Researchers hope to create orchards that use more mechanical picking, sorting
By DAN WHEAT
A four-year, $3.9 million federally funded program to improve production and marketing of sweet cherries is on track after its first year, the project leader says.
"I'm enthusiastic about what's been accomplished, coordinating research and outreach among 11 principal investigators across four states. We've collaborated well as a team and with industry," said Matt Whiting, project lead and stone fruit physiologist at Washington State University Irrigated Agriculture Research and Extension Center in Prosser, Wash.
The researchers from Washington, Oregon, California and Michigan met Nov. 18-19 at The Dalles and Hood River, Ore. They talked about the first year, toured orchards near The Dalles where cherry fruiting walls are being developed and discussed the work ahead.
One objective is to create highly efficient orchard systems amenable to mechanical pickers, field sorting and field packing. Trial blocks of upright fruiting offshoots -- called UFOs -- have been planted in private orchards near The Dalles, Yakima and Zillah, Wash., and near Lodi, Calif.
UFOs are cherry trees planted at an angle for the leader to grow horizontally and the limbs to grow vertically up trellises to form fruiting walls that are easier to harvest.
Tree survival and growth rates are being assessed, and the emphasis is on learning how to fill spaces between trees on trellises quickly, Whiting said. Good uniform upright growth is key, he said.
Fruit from such trees will be picked in the second year, mechanical harvesting will be tested and full commercial production should be reached in five years, Whiting said.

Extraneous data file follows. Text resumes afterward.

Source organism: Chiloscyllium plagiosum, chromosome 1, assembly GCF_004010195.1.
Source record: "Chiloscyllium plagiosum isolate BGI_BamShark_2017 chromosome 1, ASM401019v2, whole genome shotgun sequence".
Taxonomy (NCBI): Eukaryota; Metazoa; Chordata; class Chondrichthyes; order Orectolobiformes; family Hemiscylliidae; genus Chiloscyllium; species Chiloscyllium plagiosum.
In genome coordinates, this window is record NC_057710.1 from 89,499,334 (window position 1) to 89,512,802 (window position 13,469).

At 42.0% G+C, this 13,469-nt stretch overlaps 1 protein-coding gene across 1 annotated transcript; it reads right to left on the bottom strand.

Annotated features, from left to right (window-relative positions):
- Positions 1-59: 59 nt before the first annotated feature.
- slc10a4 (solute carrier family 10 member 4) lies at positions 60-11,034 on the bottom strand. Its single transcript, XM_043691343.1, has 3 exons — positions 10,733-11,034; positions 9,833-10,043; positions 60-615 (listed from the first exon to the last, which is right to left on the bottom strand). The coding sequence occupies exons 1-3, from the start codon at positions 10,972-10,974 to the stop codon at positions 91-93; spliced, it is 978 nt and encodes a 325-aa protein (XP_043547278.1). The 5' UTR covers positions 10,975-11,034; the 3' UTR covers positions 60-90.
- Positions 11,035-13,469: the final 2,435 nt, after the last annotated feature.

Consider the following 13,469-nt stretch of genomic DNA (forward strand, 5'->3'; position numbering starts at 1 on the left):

Yields, quality and costs will be analyzed to estimate grower returns, he said.
Picker Technologies, of Bellevue, Wash., and Qin Zhang, WSU biological systems engineer, are studying the best mechanical means for harvesting cherries including a single impact, sudden vibration and shaking trees. In the first year, they have identified ranges of energy necessary to get cherries to drop from trees, Whiting said.
Since most mechanical harvesting technologies result in stemless cherries, WSU geneticists are trying to understand the genetic basis for abscission, the release of the cherry from the stem, Whiting said. A long-term goal is breeding new varieties for clean abscission and superior fruit quality, he said.
So far, Skeena and Selah are two varieties with good abscission, he said. A growth regulator can be applied to Bing cherries two weeks before harvest to induce abscission, and mechanical shaking can be used to harvest regular Bing trees that do not form fruiting walls, he said.
Growers who attended the meeting were concerned cherries bred for release will be able to hold on in the wind, said Tracie Arnold, project communication director. That will be taken into account, she said.
A goal, she has said, is to reduce hand harvest labor, which makes up about 60 percent of production costs.
First-year consumer surveys continue to support what earlier surveys have shown -- consumers don't mind, or even prefer, cherries without stems and will pay the same price for them as for cherries with stems, Whiting said.
Michigan State University is studying whether biodegradable packaging extends shelf life of fruit from the normal two to three weeks after picking to upper-end four to five weeks or beyond, he said.